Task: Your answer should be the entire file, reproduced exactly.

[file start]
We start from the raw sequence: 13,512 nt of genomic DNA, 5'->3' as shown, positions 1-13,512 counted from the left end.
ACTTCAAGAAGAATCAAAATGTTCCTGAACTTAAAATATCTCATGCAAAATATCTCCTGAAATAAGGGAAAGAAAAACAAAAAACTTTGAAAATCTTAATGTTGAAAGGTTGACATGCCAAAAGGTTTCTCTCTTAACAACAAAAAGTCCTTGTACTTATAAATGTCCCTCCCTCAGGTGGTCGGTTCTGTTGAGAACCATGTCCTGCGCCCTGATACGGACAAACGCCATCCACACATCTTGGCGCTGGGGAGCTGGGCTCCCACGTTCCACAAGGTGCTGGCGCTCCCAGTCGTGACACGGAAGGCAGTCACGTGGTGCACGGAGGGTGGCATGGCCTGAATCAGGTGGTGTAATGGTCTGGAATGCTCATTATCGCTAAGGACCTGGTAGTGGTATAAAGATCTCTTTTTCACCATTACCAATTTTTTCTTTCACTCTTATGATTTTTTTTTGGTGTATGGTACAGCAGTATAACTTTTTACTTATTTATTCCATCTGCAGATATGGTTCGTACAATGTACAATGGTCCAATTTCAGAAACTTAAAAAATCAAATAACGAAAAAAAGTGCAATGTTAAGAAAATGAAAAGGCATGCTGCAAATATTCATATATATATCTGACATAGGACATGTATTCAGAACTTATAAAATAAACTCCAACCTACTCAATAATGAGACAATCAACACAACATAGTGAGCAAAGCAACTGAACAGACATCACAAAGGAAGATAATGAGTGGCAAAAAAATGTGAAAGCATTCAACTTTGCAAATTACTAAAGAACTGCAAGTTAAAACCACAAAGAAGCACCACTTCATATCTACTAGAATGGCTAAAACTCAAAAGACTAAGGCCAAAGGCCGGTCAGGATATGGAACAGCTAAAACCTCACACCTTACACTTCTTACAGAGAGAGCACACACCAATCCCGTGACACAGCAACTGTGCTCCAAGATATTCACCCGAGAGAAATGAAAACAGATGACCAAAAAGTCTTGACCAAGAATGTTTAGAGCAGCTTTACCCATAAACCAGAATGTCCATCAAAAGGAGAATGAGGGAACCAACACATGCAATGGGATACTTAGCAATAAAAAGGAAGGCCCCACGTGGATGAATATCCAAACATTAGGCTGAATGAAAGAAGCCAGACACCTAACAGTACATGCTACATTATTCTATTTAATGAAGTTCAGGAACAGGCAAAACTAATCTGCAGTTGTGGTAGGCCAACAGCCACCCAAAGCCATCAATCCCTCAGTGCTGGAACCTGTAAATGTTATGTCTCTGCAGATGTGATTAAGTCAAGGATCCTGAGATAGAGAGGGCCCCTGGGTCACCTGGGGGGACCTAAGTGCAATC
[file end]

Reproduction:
We start from the raw sequence: 13,512 nt of genomic DNA, 5'->3' as shown, positions 1-13,512 counted from the left end.
ACTTCAAGAAGAATCAAAATGTTCCTGAACTTAAAATATCTCATGCAAAATATCTCCTGAAATAAGGGAAAGAAAAACAAAAAACTTTGAAAATCTTAATGTTGAAAGGTTGACATGCCAAAAGGTTTCTCTCTTAACAACAAAAAGTCCTTGTACTTATAAATGTCCCTCCCTCAGGTGGTCGGTTCTGTTGAGAACCATGTCCTGCGCCCTGATACGGACAAACGCCATCCACACATCTTGGCGCTGGGGAGCTGGGCTCCCACGTTCCACAAGGTGCTGGCGCTCCCAGTCGTGACACGGAAGGCAGTCACGTGGTGCACGGAGGGTGGCATGGCCTGAATCAGGTGGTGTAATGGTCTGGAATGCTCATTATCGCTAAGGACCTGGTAGTGGTATAAAGATCTCTTTTTCACCATTACCAATTTTTTCTTTCACTCTTATGATTTTTTTTTGGTGTATGGTACAGCAGTATAACTTTTTACTTATTTATTCCATCTGCAGATATGGTTCGTACAATGTACAATGGTCCAATTTCAGAAACTTAAAAAATCAAATAACGAAAAAAAGTGCAATGTTAAGAAAATGAAAAGGCATGCTGCAAATATTCATATATATATCTGACATAGGACATGTATTCAGAACTTATAAAATAAACTCCAACCTACTCAATAATGAGACAATCAACACAACATAGTGAGCAAAGCAACTGAACAGACATCACAAAGGAAGATAATGAGTGGCAAAAAAATGTGAAAGCATTCAACTTTGCAAATTACTAAAGAACTGCAAGTTAAAACCACAAAGAAGCACCACTTCATATCTACTAGAATGGCTAAAACTCAAAAGACTAAGGCCAAAGGCCGGTCAGGATATGGAACAGCTAAAACCTCACACCTTACACTTCTTACAGAGAGAGCACACACCAATCCCGTGACACAGCAACTGTGCTCCAAGATATTCACCCGAGAGAAATGAAAACAGATGACCAAAAAGTCTTGACCAAGAATGTTTAGAGCAGCTTTACCCATAAACCAGAATGTCCATCAAAAGGAGAATGAGGGAACCAACACATGCAATGGGATACTTAGCAATAAAAAGGAAGGCCCCACGTGGATGAATATCCAAACATTAGGCTGAATGAAAGAAGCCAGACACCTAACAGTACATGCTACATTATTCTATTTAATGAAGTTCAGGAACAGGCAAAACTAATCTGCAGTTGTGGTAGGCCAACAGCCACCCAAAGCCATCAATCCCTCAGTGCTGGAACCTGTAAATGTTATGTCTCTGCAGATGTGATTAAGTCAAGGATCCTGAGATAGAGAGGGCCCCTGGGTCACCTGGGGGGACCTAAGTGCAATC